In April 2016, Girma left DRA to take up non-litigation advocacy full-time.[15]

In June 2016, Girma gave a talk on accessible design at the Apple Worldwide Developers Conference.[16][17]

Personal life[edit]

Girma has enjoyed participating in physical activities including surfing, rock climbing, kayaking, cycling, and dancing.[7][1]

Awards and recognition[edit]

References[edit]

  1. ^ a b c Bondy, Halley (October 13, 2016). "Deaf-Blind Harvard Law Grad Slays Every Expectation, But Don't Call Her An "Inspiration"". Oxygen. Retrieved April 21, 2017. 
  2. ^ a b "Haben Girma | Disability Rights Advocates". Disability Rights Advocates. Retrieved July 28, 2016. 
  3. ^ a b c d e f g Shapiro, Joseph (July 31, 2015). "She Owes Her Activism to a Brave Mom, The ADA and Chocolate Cake". NPR. Retrieved July 28, 2016. 
  4. ^ a b "Haben Girma - The Journey from Self-Advocate to Legal Advocate to Educator". American Bar Association. Retrieved April 21, 2017. 
  5. ^ Stasio, Frank; Campbell, Nicole (November 1, 2013). "First Deaf-Blind Student At Harvard Law Pursues Dreams". WUNC. Retrieved April 21, 2017. 
  6. ^ a b Bacon, Katie (July 1, 2013). "Launching a career at the intersection of law, education and civil rights". Harvard Law School. Retrieved April 21, 2017. 
  7. ^ a b Starrs, Jenny (January 4, 2016). "VIDEO: Deaf-blind Harvard-trained lawyer who made waves now rides them, too". The Washington Post. Retrieved April 21, 2017.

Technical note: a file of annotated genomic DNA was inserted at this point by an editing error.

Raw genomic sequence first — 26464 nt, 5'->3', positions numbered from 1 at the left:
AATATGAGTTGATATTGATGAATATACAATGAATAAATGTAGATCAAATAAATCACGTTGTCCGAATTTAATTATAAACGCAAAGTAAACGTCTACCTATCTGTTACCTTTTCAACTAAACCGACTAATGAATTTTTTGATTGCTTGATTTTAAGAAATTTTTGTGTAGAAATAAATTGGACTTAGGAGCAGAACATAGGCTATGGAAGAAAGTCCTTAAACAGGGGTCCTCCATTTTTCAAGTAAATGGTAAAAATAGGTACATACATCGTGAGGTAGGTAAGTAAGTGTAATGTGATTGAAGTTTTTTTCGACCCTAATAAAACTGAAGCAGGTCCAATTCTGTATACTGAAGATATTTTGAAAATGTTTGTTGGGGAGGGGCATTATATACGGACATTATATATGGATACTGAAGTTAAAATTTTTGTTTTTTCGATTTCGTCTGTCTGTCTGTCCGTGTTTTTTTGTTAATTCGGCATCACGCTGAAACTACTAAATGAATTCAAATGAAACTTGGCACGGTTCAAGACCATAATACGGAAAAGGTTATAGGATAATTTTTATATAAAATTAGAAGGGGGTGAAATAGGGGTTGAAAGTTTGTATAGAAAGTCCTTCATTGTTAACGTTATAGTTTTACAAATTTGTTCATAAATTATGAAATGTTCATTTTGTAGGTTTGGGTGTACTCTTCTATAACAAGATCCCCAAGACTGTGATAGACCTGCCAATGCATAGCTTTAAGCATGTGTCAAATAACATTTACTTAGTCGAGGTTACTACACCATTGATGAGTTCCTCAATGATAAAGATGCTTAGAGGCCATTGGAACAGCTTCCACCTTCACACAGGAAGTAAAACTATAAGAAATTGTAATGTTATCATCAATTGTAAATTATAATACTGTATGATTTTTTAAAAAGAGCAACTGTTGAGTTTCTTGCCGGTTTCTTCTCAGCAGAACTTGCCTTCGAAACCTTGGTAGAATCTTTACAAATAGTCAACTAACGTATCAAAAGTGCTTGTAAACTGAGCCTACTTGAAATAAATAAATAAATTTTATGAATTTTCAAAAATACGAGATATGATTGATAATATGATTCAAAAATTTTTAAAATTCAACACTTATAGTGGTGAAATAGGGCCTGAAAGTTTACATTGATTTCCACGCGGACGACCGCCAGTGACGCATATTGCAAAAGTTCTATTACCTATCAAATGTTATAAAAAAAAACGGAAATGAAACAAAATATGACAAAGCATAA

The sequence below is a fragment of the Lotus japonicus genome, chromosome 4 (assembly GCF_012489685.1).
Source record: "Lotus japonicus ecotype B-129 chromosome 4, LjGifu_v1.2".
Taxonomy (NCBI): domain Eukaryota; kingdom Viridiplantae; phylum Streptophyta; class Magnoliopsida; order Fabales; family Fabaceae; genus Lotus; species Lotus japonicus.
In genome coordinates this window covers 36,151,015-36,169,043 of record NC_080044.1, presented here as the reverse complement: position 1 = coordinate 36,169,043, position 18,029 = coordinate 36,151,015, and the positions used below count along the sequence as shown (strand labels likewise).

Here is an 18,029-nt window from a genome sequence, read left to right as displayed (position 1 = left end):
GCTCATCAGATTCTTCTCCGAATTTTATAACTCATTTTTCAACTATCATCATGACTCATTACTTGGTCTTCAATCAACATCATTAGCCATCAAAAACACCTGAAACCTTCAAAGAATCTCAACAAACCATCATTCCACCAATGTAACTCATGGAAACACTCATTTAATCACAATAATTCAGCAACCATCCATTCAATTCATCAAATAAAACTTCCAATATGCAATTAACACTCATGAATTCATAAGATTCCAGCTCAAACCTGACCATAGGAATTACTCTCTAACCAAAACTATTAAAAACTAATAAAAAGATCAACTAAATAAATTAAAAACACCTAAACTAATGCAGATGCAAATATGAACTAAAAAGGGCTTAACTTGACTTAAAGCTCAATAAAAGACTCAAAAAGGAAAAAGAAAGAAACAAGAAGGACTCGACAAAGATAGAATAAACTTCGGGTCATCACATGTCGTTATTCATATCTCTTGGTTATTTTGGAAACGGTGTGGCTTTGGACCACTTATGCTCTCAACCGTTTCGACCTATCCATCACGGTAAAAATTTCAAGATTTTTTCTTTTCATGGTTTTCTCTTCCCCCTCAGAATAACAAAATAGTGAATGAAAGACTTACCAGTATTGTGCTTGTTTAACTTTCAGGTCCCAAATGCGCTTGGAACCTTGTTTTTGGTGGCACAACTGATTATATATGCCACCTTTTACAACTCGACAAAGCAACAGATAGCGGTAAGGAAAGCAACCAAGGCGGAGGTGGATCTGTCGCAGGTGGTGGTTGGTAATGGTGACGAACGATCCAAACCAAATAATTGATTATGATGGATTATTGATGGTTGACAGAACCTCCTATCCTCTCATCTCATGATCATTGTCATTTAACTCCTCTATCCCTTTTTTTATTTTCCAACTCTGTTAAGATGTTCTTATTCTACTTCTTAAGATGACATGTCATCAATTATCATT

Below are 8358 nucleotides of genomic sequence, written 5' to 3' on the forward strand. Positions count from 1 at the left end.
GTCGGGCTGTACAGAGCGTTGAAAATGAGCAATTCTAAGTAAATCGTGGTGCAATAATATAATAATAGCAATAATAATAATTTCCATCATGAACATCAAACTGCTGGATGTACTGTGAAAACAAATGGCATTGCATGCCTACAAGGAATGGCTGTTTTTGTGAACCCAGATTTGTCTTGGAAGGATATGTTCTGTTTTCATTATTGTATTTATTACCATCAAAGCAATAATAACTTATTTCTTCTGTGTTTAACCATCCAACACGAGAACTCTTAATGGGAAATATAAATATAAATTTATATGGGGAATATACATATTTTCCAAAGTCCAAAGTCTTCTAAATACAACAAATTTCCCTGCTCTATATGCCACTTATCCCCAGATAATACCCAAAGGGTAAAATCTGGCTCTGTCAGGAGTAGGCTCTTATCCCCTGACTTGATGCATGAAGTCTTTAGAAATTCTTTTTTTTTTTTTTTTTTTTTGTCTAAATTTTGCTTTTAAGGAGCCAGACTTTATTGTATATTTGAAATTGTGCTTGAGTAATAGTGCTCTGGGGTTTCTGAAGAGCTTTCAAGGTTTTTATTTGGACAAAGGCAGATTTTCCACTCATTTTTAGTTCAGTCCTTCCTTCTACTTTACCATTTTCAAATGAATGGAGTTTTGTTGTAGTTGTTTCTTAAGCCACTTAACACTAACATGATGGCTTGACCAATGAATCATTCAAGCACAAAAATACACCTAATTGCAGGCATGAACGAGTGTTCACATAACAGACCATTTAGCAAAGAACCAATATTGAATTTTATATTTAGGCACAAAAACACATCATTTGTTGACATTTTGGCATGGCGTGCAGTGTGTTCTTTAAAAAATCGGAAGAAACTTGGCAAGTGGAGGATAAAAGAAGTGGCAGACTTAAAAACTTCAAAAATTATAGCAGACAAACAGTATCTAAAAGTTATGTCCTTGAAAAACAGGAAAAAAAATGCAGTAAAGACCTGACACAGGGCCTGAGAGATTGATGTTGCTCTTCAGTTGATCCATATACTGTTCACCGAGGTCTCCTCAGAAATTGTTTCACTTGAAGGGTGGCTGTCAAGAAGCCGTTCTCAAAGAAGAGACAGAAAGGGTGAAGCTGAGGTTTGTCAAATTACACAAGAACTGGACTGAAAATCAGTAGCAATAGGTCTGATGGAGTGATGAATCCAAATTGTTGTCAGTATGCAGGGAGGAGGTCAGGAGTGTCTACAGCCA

8. ^ Ochieng, Akinyi (July 20, 2015). "An in-depth chat with Harvard Law's first deaf-blind graduate". Ayiba Magazine. Retrieved July 28, 2016. 
  9. ^ Adwar, Corey (August 20, 2014). "26-Year-Old Deaf-Blind Lawyer Sues Scribd For Alleged Discrimination". Business Insider. Retrieved April 21, 2017. 
  10. ^ "National Federation of the Blind, et al. v. Scribd, Inc." Disability Rights Advocates. July 14, 2016. Retrieved April 21, 2017. 
  11. ^ TEDx Talks (February 28, 2014). "Why I work to remove access barriers for students with disabilities | Haben Girma | TEDxBaltimore". YouTube. Retrieved July 28, 2016. 
  12. ^ Strochlic, Nina (November 5, 2014). "TEDx Talks Have a Disability Problem—but This Incredible Young Woman Is Working to Change That". The Daily Beast. Retrieved April 21, 2017. 
  13. ^ Jiang, Amy (January 26, 2015). "Deaf, blind Berkeley resident appointed to national organization's board of trustees". The Daily Californian. Retrieved April 21, 2017. 
  14. ^ Girma, Haben (November 20, 2015). "Presidential Remarks on the 25th Anniversary of the Americans with Disabilities Act (C-SPAN)". YouTube. Retrieved April 21, 2017. 
  15. ^ Girma, Haben (April 25, 2016). "Announcing a Career Change". Haben Girma. Retrieved April 21, 2017. 
  16. ^ "Disability and Innovation: The Universal Benefits of Accessible Design". Apple Developer. Apple Inc. 2016. Retrieved April 21, 2017. 
  17. ^ Kelly, Heather (July 11, 2016). "This deaf-blind lawyer thinks your app needs work". CNN. Retrieved April 21, 2017. 
  18. ^ "Haben girma | The White House". Whitehouse.gov. January 4, 2016. Retrieved April 20, 2017. 
  19. ^ "Meet The 30 Under 30: Law & Policy". Forbes. 2016. Retrieved April 21, 2017. 
  20. ^ Andrews, Avital (March 14, 2016). "The 30 Top Thinkers Under 30: Haben Girma". Pacific Standard. Retrieved April 21, 2017. 

External links[edit]